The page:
• The state’s elevations range from 2,871 feet at Red Bluff Lake to 13,161 on Wheeler Peak.
  • New Mexico has six of the seven life zones found in the world – classified by vegetarian type and varying by altitude and orientation to the sun.
  • New Mexico is known as “The State of the Arts” because it is home to more working artists, open studios, artist-owned galleries and specialty and artisan-oriented shops than any other state per capita.
  • The state has five national forests, 20 national parks and monuments, 35 state parks (20 of which have lakes), 25 scenic byways and 21 wilderness areas.
  • The Rio Grande, which ribbons through the state from north to south, is the fourth-longest river in the country.
  • The state receives 200-300 inches a year of snow.
  • Nineteen pueblos and three reservations span across the state with 22 tribes represented.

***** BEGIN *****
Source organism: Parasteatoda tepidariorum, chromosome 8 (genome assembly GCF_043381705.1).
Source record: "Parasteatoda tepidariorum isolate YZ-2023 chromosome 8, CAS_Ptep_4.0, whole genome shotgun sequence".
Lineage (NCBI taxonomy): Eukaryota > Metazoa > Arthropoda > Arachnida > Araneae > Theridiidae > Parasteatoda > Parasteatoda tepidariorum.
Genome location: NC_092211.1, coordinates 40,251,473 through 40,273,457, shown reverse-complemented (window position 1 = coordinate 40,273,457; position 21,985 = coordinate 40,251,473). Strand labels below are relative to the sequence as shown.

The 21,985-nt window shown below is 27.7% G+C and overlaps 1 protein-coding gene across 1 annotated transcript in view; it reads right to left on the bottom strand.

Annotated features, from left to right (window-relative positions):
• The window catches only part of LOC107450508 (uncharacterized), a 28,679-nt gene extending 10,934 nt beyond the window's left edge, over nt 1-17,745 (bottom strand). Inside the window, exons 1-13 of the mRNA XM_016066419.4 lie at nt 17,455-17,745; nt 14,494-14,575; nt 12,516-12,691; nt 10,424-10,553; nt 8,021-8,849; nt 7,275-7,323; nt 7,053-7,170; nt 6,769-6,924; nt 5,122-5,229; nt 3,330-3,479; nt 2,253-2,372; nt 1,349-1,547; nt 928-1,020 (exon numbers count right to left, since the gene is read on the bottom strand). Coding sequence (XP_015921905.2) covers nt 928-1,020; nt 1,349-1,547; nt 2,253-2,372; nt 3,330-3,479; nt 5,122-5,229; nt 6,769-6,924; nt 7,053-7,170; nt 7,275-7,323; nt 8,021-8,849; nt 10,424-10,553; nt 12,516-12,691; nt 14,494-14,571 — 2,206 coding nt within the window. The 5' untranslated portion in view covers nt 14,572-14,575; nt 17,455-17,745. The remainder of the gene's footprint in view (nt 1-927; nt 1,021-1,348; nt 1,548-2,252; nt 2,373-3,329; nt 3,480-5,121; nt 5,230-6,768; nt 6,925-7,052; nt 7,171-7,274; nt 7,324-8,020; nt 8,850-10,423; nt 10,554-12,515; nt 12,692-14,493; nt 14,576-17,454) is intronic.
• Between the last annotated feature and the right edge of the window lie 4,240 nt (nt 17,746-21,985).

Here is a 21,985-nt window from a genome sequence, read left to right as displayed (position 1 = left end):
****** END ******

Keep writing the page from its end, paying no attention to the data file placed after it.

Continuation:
• Smokey Bear originated in New Mexico as an actual black bear cub found by firefighters from Taos Pueblo in southeaster New Mexico during the massive Capitan Gap fire of 1950.
  • The Wilderness Act was signed into law in September 1964 by President Lyndon B. Johnson, with the Gila Wilderness the first official designated Wilderness Area in the nation.
  • New Mexico is the only state with night light legislation enacting the Night Sky Protection Act in 1999.
  • Home to the two highest elevation zipline tours in the U.S. (Apache and Angel Fire).

NORTHWEST

  • New Mexico is one-fourth of the Four Corners Monument, which is the only unique landmark in the U.S. where four states intersect at one point.